It is a further, perhaps unnecessary, stipulation that there are a fixed number of ``places'' each of which must index some element at each and every time. Some representations may require an unstructured simultaneity of elements, rather than a fixed, ordered list of required elements. (This difference is analogous to the difference between variable-record-length signal representations and fixed-record-length signal representations).
In phonology, if the organization of sequences of phonological feature matrices is of the former, un-structured sort, then the features present at a given time (in addition to their values) may change. On the other hand, if such matrix-sequences are of the latter sort, then we may speak of fixed ``places'' or feature-locations, each of which, at every time, indexes some event, state or element -- or in the phonological universe, some feature-value. In the case of a fixed set of time-series, we may speak of place-structured simultaneity; on the other hand if we have a different, arbitrary listing of elements for each time, we have unstructured simultaneity. One may imagine various degrees and forms of partly-structured simultaneity, as for example if there is a regular alternation between sets of elements. Phonological constituents such as syllables, feet, phrases, etc., may be thought of as describing the structure of the alternation of feature inventories across time. Autosegmental tiers are simply locations in phonological space. In the rhythmic alternation across syllables or other phonological constituents, the inventory of features varies over constituent, so that, say, consonant features occur in onsets, vocalic ones in codas, etc. If features, or tiers, are simply locations in phonological space, then the alternation across syllables from one feature-inventory to another is a sort of rhythmic appearance and disappearance of the locations.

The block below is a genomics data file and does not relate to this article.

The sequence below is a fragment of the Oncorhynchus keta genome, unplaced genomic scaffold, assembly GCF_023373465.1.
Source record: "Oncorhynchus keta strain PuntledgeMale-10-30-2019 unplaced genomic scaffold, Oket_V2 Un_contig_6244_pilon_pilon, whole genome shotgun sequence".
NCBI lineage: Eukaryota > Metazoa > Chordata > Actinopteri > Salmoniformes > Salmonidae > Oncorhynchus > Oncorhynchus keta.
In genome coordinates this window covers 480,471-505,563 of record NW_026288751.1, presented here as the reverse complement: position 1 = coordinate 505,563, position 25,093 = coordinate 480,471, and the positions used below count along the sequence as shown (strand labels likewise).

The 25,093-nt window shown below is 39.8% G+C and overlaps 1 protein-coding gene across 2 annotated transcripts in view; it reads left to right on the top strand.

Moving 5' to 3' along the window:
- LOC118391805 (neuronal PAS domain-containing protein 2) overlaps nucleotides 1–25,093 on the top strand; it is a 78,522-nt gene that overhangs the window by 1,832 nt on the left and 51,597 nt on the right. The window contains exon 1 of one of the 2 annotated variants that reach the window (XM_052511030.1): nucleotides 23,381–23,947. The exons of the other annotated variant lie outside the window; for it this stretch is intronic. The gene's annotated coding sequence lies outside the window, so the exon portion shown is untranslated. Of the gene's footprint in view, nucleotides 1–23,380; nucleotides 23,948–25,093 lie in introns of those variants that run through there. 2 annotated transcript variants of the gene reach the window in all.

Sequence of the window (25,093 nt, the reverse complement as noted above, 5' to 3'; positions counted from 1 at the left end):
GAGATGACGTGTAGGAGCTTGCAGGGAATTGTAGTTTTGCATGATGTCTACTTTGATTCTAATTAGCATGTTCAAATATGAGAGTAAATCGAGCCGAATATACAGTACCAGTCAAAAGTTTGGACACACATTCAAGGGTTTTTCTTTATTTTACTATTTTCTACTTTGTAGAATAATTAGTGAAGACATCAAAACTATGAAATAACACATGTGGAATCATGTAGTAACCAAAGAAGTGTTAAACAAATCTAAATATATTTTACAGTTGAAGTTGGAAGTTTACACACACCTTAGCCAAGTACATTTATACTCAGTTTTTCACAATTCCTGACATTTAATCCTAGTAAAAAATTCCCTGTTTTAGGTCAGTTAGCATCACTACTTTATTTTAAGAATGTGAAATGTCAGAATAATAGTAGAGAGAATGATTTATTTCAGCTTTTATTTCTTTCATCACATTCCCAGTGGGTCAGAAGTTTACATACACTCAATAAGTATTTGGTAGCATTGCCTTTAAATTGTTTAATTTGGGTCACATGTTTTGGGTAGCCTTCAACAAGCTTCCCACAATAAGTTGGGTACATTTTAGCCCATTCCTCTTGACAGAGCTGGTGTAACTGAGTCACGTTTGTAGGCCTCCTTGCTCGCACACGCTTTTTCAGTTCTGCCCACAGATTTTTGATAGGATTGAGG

This shows limits to the space-and-time metaphor. As the vocal tract moves in speech production, different places become relevant to sound production at different times within syllable structure. Appearing and disappearing might rather be thought of as coming-into-relevance and falling-out-of-relevance. The different articulators that constitute the different ``locations'' in phonological space become relevant and irrelevant to sound production in association with syllable structure and other rhythmic constituents. This reflects the structure of physical actions in speech production as much as it reflects phonological structure. The patterns of rhythmic spatio-temporal structure in phonology is derived directly from a schematic view of the physical vocal tract. The tongue body features associated with vowels are not relevant to bilabial stop production, so those features can be considered nonexistent (or inactive) at the point of specifying the stop.
In any case, the task of orchestrating the events of multiple simultaneous time series requires a way of relating the events of one series to those of another: this implicitly requires what I here call finite-time-and-place indexing machinery, or multilinearity. Thus, to take a special case again, all events occurring now are linked in time; they ``temporally overlap'', or ``occur at the same time'', or ``are indexed by the same time index'', and also all events occurring in just one of the time series ``occur at the same place'', ``spatially overlap'', or ``are indexed by the same place index''. To summarize the universality property of multi-linear indexing in one predicate-calculus statement:
C: Each element which occurs is located at some place and at some time.